Solaris at the Lyceum Theatre Edinburgh (Wed 11th Sept to Fri 4th Oct) is an adaptation of Stanislaw Lem's 1961 philosophical novel of the same name. This novel has already been made into a film twice, with the 1972 film directed by Andrei Tarkovsky still being favoured by many Science Fiction fans over the 2002 Hollywood blockbuster starring George Clooney. This new “for stage” play by David Greig and Director Matthew Lutton was always going to be on very difficult terrain from the beginning though, as few genres are more difficult to bring to the stage than Science Fiction, and a big part of that problem is the ever present issue that “Science Fact” has so often over-taken “Science Fiction” and therefore maintaining any technical and scientific credibility with an audience becomes increasingly difficult.
I had thought that this work by Polish writer and visionary Stanislaw Lem would allow us as an audience to stay clear of many of the pitfalls of regular “SF” on-stage as this at its heart is a story of the psychological make up of what makes us human, and in the right setting we could actually dispense with much of the hardware of SF and concentrate on the people at a very deep and emotional level. Sadly, that is not what we get here for too much of the time.
Without giving anything of this story away, our stage setting is a part of the orbital space-station/scientific observatory that is orbiting a distant alien planet called Solaris. Solaris is basically an planetary ocean system, but it is more than that, Solaris is possibly one planetary organic being that is sentient in a way that its human observers cannot understand, and through the introduction of “visitors” to each of the crew is observing the humans just as much as they are observing it.
I have to admit a liking from the very beginning for the white minimalist look of the space station interior (Designer Hyemi Shin) with careful lighting design (Paul Jackson) and the 1980s technology of the station does have a nice retro feel to it, but do we actually need this very limited technology at all? Oddly we also seem to be on a space station with no visible computer technology, guidance systems or environmental control systems, plus one that has created a positive gravity environment with no explanation either. The projection of our planetary surface on to the safety curtain of the theatre is a nice effect though. The continual dropping and raising of this curtain to allow scene changes is, however, repetitive and all too often breaks up the flow of our story, but I can understand the physical requirements to have to do this. Is our dropping curtain perhaps a raised or lowered screen on the orbital observation platform at times too? Not sure of that one.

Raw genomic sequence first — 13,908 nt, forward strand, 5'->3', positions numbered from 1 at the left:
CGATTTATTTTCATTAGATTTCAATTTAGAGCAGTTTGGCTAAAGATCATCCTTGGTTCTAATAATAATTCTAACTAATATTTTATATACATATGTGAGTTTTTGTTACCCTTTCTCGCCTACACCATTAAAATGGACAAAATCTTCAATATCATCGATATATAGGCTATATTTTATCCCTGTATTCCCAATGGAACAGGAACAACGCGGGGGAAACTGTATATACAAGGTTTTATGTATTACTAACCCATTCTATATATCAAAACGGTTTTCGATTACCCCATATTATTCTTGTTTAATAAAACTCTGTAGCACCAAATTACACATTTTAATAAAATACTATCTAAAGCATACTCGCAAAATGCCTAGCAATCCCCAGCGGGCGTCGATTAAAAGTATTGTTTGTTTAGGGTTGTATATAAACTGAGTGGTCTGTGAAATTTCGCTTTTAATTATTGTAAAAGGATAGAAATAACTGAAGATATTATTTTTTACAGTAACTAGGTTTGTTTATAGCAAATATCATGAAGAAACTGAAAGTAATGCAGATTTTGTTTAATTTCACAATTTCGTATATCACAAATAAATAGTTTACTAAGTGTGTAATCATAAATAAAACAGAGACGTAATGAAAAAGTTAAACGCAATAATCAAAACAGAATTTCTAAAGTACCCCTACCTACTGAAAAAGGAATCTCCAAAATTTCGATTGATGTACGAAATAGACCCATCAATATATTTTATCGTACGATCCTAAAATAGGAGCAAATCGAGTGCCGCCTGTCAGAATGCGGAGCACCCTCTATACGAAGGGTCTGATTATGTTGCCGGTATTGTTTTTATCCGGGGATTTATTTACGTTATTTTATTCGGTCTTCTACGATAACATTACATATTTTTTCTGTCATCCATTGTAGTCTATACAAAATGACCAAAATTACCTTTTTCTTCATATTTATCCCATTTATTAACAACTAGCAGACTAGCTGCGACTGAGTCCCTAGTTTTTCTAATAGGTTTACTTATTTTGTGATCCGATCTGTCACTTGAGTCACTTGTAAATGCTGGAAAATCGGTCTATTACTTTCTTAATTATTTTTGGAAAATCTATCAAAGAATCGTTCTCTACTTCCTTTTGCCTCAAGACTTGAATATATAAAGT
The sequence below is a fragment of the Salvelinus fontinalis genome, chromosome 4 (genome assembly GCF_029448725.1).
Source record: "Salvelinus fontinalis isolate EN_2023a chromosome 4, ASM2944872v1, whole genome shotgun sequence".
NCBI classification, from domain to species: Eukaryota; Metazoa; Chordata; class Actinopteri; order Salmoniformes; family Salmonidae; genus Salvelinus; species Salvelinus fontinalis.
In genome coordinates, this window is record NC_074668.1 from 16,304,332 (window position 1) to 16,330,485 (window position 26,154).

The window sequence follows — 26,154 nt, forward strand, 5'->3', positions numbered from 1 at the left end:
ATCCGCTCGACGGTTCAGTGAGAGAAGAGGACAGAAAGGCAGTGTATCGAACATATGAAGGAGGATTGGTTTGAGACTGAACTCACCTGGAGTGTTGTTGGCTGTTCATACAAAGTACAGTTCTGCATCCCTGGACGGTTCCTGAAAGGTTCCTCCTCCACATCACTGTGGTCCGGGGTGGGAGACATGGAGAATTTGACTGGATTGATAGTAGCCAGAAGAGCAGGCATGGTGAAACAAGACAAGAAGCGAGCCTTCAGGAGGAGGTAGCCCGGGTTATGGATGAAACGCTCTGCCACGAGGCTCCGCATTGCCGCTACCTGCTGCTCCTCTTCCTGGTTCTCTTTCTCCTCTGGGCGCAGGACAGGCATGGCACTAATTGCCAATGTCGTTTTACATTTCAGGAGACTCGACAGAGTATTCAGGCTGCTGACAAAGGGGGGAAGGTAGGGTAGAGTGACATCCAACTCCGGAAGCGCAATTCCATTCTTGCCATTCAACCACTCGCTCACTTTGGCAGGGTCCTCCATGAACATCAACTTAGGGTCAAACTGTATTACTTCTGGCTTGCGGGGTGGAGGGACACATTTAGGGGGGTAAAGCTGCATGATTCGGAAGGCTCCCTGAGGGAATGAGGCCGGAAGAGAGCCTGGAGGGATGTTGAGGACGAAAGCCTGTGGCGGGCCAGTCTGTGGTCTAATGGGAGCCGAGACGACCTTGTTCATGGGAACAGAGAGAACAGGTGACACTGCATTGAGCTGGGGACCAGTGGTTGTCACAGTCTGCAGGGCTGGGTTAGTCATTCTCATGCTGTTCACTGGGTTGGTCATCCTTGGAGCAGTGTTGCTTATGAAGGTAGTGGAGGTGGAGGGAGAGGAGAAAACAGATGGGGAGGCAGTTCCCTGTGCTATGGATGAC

For myself, my biggest problem with this production is that we really do not get involved at anything more than a superficial level in the many questions that this story raises about us as human beings, and despite the efforts of our on stage cast - Polly Frame (Kris Kelvin), Keegan Joyce (Ray) Jade Ogugua (Dr Sartorius), Fode Simbo (Dr Snow) with Hugo Weaving (on video) as Dr Gibarian - what could be an exploration into the dark areas of our human psyche is instead an almost light-hearted and at time jovial superficial viewpoint. There is little about any of the main crew performances here that gives me any insight into the terror and mixed emotions that they must be feeling. The almost child-like characterisation of “visitor“ Ray is interesting at times but the novelty soon wears off.
Perhaps one of the most interesting lines in this production is the almost throw away comment about one of these visitors “She has no soul”, and this simple, but profound statement is never opened up for discussion or development.
This being the early part of the 21st century, we do of course have the almost obligatory commentary on current environmental issues, and in the context of this play they do make interesting food for thought, but ultimately the real opportunity to examine the inner soul, emotions and basic instincts of what makes us human, for better or for worse, is simply missed here all too often.
Review by Tom King